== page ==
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Inverted anchor cross. A cross with slightly widened ends, with two anchor flukes coming out of the top and curving left and right, also with slightly widened ends.

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1749 Denga obverse: Double-headed Russian imperial eagle in plain field.

Russia 1 Denga 1749

The Russian Ruble, used since the 14th century is the second oldest currency still in circulation (the oldest being the UK Pound Sterling. The Ruble is commonly cited as the first currency in Europe to be decimalised in 1704. In fact in 1535, the Denga was worth 1/100 Ruble. But, there is an argument that as Russia continued to use coins outside the decimal system, the US was in fact the first country to go completely decimal. (I can’t find other evidence of that? Happy for any additional info?)

1749 Reverse: Value and date in cartouche. Script: Cyrillic Lettering: ДЕ НГА 1749 Translation: Denga

ДЕ and НГА on the reverse of this coin spell DE and NGA. Coins denominated as a “Denga” have been issued for over a thousand years. When this coin was issued in 1749, the Denga was worth 1/2 Kopeck, or 1/200th of a Ruble.

This coin was issued unchanged from 1730 – 1754. This was through the reign of Anna Ioannovna (1730-1740), Ivan VI Antonovich (1740-1741) and partway through the reign of Elizabeth (1741-1762). (A different design was issued from 1757 – 1760.

Anna Ioannovna is widely regarded as the worst Empress Russia had. Ivan was only two months old when he became Emperor, and although his mother, Anna Leopoldovna was named Regent, they were overthrown in a coup by Elizaveta Petrovna. Despite this start, Elizaveta, daughter of Peter the Great, was a very popular Empress. This was partly due to her strong opposition to Prussian policies and her decision not to execute a single person during her reign, an unprecedented one at the time. Several rulers immediately before her had been very pro-German, which was not widely popular.

1749 Denga obverse: Double-headed Russian imperial eagle in plain field.

Back to the Denga, and the obverse features a Double-headed Russian imperial eagle. The Eagle is a very popular national symbol in many countries. The double headed eagle also goes back to ancient time. Carvings of these have been attributed to the Hittites who lived in the Middle East in the 13th century B.C. The bird was quite popular in the Byzantine empire. The Byzantine Emperor used the symbol to emphasize that the empire united both East and West under its wings; the eagle has two heads, but just one body”. In 1472, Ivan III, Moscow’s Grand Prince, married Byzantine princess Sophia Palaiologina. Thus Russia inherited the use of the symbol, in the same was as Serbia, Albania and Montenegro also had.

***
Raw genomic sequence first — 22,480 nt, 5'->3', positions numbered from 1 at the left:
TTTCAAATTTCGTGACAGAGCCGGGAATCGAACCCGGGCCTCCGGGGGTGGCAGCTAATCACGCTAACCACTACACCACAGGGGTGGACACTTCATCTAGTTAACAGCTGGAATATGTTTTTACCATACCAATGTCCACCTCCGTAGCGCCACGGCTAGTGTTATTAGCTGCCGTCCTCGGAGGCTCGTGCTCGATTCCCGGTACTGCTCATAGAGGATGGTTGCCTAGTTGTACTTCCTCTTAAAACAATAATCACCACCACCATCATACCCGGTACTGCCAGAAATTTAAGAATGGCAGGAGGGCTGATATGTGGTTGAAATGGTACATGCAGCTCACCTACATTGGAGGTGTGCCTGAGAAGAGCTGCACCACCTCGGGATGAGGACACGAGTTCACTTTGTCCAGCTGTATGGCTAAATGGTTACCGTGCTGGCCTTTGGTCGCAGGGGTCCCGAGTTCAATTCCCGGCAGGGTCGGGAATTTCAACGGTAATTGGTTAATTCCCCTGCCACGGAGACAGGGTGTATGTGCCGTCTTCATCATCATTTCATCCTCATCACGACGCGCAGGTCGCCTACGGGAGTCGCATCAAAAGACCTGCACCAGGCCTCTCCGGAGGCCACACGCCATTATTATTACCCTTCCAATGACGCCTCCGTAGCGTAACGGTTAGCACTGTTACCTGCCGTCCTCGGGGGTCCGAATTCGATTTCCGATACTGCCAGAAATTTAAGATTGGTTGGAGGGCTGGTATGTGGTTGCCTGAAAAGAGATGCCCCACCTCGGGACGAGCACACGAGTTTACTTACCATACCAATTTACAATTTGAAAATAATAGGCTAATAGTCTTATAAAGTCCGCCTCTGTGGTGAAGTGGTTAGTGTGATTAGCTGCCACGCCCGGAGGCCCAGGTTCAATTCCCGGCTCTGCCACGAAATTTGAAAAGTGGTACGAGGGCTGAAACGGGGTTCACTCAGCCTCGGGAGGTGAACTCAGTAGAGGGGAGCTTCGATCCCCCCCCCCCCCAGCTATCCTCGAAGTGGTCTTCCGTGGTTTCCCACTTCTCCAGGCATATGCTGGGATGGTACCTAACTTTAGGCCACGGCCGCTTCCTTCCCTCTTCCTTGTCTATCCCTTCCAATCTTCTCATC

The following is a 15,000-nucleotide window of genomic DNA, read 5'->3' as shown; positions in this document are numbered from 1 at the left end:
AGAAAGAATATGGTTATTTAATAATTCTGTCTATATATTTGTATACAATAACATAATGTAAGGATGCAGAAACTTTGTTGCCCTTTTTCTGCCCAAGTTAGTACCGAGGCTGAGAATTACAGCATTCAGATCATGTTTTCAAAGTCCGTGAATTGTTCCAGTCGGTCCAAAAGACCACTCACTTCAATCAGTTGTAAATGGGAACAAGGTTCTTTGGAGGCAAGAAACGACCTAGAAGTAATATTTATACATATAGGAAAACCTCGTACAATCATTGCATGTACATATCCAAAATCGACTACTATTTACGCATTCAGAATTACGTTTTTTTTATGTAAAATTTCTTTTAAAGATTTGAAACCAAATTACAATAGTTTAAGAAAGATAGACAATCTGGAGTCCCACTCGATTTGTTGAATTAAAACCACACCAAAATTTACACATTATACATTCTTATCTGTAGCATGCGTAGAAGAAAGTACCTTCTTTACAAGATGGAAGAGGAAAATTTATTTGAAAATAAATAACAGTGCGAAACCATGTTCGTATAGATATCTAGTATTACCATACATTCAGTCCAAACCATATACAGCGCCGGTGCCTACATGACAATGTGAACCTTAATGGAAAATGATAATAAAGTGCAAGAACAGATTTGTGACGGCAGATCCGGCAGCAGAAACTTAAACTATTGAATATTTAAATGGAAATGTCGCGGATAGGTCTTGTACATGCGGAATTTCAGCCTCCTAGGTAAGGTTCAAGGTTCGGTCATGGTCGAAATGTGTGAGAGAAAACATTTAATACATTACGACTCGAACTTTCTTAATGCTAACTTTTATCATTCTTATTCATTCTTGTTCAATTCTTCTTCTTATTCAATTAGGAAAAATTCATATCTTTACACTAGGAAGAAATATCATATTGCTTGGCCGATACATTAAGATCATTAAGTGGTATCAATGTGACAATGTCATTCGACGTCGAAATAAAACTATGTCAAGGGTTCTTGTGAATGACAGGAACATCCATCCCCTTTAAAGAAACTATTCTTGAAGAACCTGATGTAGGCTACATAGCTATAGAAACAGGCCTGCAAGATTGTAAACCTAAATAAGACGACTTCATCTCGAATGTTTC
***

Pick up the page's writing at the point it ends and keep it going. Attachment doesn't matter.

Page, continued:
The heads are topped with one crown floating between them, symbolising unity. The eagle is holding an orb and a scepter, symbolising power and authority. Modern Russian coins continue to bear the double headed eagle:

In the centre – the image of the National Coat of Arms of the Russian Federation, over it – the semicircular inscription: «РОССИЙСКАЯ ФЕДЕРАЦИЯ» (RUSSIAN FEDERATION) framed by two double rhombuses, under the coat of arms to the right – the mint trade mark, below – the inscription: «БАНК РОССИИ» (BANK OF RUSSIA) and the year of mintage. Script: Cyrillic Lettering: РОССИЙСКАЯ ФЕДЕРАЦИЯ ММД БАНК РОССИИ 2016 Translation: Russian Federation MMD Bank of Russia Engraver: A. A. Dolgopolova Designer: E. V. Kramskaya

Finally one last interesting part of the Denga coin is the edge. Where many coins are either smooth or reeded, the Denga has a reticulated edge (with a criss-cross or lattice pattern):

1749 Denga Edge with reticulated pattern

The last Denga was issued in 1828 under Nikolai I.

1749 Denga obverse: Double-headed Russian imperial eagle in plain field.






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